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EVIDENCE ROOM PRESENTS
John Fleck's
NOTHIN' BEATS PUSSY


Created and performed by John Fleck

Co-Directors - John Fleck and Randee Trabitz
Co-Developed with David Schweitzer and Randee Trabitz
Lighting Designer - Dan Reed

Producers - Ignacia Delgado and Bart DeLorenzo

Graphic Design - Colleen Wainwright

August 10 - September 14, 2002



John Fleck



John Fleck and friends


John Fleck and friends


Reviews

Los Angeles Times

In Nothin’ Beats Pussy, playing late-night Saturdays at the Evidence Room, performance artist John Fleck offers a veritable happy hour of Dadaist pyrotechnics. Along the way, he reconfirms his genius at existential mayhem.

At the outset, our body-miked host works the lobby, offering highballs all around. Using his inherited parental collection of kitsch recordings as schematic fodder, Fleck’s subsequent direct-address musings carry multiple meanings, starting with the title.

That ostensibly refers to Fleck’s latest persona, a would-be starlet of sub-Joey H eatherton stature. Her trek to Hollywood debauchery intersects with Fleck’s own flight from Cleveland to Screenland, with blond ambition, familial requirements and orifice maintenance the predominant motifs.

Possessing a classical technique tailor-made for the roles Geoffrey Rush keeps landing, Fleck gambols in jagged immediacy.

He pays attendees cash for their onstage participation. He juggles low-camp burlesque and Señor Wences-style puppetry to embody Pussy and her co-star Del Cracker, singing in a manner suggesting the lovechild of Johnny Ray and Yma Sumac. And when something goes awry, Fleck incorporates it with unparalleled reflexive speed.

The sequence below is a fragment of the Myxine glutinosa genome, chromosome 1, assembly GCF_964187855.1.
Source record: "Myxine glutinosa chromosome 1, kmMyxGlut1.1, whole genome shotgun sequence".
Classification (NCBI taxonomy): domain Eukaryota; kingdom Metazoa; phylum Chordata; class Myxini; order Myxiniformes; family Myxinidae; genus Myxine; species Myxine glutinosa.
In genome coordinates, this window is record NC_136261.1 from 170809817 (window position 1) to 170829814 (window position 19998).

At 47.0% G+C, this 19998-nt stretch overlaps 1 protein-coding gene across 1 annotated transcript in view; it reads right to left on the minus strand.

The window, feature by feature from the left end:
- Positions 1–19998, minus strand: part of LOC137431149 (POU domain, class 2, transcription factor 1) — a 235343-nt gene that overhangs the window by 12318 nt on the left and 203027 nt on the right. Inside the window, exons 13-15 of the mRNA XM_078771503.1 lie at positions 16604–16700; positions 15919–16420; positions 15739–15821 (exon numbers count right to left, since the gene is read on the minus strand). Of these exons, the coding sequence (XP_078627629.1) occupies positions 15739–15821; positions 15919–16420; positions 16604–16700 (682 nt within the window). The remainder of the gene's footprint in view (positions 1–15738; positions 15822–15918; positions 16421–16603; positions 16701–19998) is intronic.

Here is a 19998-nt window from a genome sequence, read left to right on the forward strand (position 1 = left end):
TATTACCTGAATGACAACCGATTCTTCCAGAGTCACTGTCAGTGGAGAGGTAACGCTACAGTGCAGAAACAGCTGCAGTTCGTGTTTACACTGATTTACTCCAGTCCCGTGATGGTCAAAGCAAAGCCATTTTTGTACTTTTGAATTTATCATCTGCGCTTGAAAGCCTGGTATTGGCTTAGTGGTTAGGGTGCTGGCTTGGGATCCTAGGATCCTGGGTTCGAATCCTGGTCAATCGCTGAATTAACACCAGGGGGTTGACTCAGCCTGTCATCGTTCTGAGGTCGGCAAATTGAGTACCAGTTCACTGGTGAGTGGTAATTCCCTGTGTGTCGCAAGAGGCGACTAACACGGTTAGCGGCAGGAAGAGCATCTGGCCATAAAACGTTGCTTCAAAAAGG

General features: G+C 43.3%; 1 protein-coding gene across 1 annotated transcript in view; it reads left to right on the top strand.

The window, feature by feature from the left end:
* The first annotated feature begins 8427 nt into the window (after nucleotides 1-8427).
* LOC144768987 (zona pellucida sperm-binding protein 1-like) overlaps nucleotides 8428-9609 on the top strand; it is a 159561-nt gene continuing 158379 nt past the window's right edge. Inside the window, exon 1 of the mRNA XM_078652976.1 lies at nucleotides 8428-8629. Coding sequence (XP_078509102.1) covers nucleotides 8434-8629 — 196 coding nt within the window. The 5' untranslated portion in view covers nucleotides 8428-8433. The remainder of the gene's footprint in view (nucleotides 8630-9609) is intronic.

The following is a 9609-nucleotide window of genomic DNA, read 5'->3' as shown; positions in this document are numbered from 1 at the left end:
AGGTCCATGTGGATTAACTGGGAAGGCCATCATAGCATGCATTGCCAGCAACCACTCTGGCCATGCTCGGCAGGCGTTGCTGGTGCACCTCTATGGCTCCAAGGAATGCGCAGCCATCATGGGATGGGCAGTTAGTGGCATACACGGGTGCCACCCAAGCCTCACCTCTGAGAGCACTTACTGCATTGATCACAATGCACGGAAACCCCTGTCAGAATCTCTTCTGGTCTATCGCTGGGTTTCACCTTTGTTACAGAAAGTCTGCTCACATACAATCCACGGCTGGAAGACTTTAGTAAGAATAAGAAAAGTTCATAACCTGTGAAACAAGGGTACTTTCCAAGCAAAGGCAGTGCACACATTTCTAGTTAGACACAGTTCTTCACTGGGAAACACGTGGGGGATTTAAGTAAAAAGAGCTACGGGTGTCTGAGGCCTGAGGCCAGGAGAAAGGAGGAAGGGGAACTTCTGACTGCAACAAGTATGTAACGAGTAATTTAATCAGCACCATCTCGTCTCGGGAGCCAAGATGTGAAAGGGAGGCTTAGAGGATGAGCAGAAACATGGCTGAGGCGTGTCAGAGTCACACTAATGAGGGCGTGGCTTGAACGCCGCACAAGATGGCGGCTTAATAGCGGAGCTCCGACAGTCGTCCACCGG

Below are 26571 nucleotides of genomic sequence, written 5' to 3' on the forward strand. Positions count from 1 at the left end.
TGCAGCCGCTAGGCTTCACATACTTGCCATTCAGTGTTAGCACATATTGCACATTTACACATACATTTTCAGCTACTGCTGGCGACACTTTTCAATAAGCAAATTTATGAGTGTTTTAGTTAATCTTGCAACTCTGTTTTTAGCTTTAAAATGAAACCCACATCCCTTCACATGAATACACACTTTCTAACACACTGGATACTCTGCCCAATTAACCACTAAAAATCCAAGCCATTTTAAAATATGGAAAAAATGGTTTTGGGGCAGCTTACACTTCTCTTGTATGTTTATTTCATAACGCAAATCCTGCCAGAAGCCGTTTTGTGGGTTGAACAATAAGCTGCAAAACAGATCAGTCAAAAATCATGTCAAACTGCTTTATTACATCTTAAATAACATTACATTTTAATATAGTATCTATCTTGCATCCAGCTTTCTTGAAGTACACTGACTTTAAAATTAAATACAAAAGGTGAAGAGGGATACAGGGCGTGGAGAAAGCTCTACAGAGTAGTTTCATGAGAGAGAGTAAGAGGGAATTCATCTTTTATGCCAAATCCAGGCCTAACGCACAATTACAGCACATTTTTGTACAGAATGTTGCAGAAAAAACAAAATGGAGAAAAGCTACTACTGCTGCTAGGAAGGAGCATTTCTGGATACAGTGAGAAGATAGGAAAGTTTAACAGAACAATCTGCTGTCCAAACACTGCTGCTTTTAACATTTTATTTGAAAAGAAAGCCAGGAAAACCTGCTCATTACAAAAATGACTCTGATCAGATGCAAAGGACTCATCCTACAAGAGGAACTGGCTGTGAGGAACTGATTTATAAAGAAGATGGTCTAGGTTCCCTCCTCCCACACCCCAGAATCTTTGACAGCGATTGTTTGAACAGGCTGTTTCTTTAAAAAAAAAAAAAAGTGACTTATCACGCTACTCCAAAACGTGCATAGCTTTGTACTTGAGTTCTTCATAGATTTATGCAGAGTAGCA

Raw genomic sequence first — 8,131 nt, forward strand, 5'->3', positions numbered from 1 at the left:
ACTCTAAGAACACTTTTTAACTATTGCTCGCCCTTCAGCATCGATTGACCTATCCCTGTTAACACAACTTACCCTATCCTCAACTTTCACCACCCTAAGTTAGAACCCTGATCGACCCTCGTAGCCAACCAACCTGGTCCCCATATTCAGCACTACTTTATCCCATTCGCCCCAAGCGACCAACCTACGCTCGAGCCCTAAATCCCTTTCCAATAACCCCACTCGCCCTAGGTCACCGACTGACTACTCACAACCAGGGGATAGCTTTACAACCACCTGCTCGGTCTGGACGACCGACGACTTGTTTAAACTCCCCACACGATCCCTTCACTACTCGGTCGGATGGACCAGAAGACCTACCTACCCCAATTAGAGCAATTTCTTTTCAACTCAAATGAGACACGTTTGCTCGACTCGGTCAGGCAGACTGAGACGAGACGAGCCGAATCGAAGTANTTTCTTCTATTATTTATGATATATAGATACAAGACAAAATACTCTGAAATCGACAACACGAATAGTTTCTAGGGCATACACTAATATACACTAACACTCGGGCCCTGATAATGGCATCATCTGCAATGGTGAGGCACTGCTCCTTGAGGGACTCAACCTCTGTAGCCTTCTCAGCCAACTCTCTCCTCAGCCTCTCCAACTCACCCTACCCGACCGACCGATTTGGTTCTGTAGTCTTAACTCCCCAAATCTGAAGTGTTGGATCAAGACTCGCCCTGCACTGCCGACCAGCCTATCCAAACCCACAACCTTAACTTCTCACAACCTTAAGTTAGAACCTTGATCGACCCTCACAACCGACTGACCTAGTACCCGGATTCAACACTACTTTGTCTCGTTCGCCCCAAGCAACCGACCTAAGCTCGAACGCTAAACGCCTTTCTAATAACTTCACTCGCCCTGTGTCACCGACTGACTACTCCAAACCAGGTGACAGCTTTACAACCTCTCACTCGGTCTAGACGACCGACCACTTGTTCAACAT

The piece is less conclusive than its creator, transitions still evolving and the resolution hastily achieved, despite co-director Randee Trabitz’s knowing eye. Still, for demonstrating how to render life and art indivisible, nothin’ beats Fleck.

– David C. Nichols


LA Weekly

The provocative title of John Fleck’s semiautobiographical one-man show refers to what Fleck’s father reportedly muttered on first suspecting that his son was gay. During this Bizarro World tour de force, the ever flamboyant performance artist recounts his life story – scattered through a prism of his own disjointed perceptions. The result is a series of images of varying cleverness, some grippingly imaginative, some half-baked. Fleck’s show opens with him insouciantly greeting the audience with highballs and cookies. He then takes the stage for a whirlwind freeform monologue that’s equal parts standup and motor-mouthed spew. One minute, Fleck is recalling his dad in 1973, making him dance with a sultry blond belle at an American Legion dance. The next, Fleck puts lipstick on his closed fist, covers it with wig hair, and turns it into sultry movie star "Pussy." Then Fleck bribes audience members with a dollar to say why they love him. Many of his ideas remain undeveloped, and some references are unclear. However, co-directors Fleck and Randee Trabitz’s production zips by at light-speed, with plenty of humor and a sensibility that’s simultaneously twisted and affecting.

– Paul Birchall


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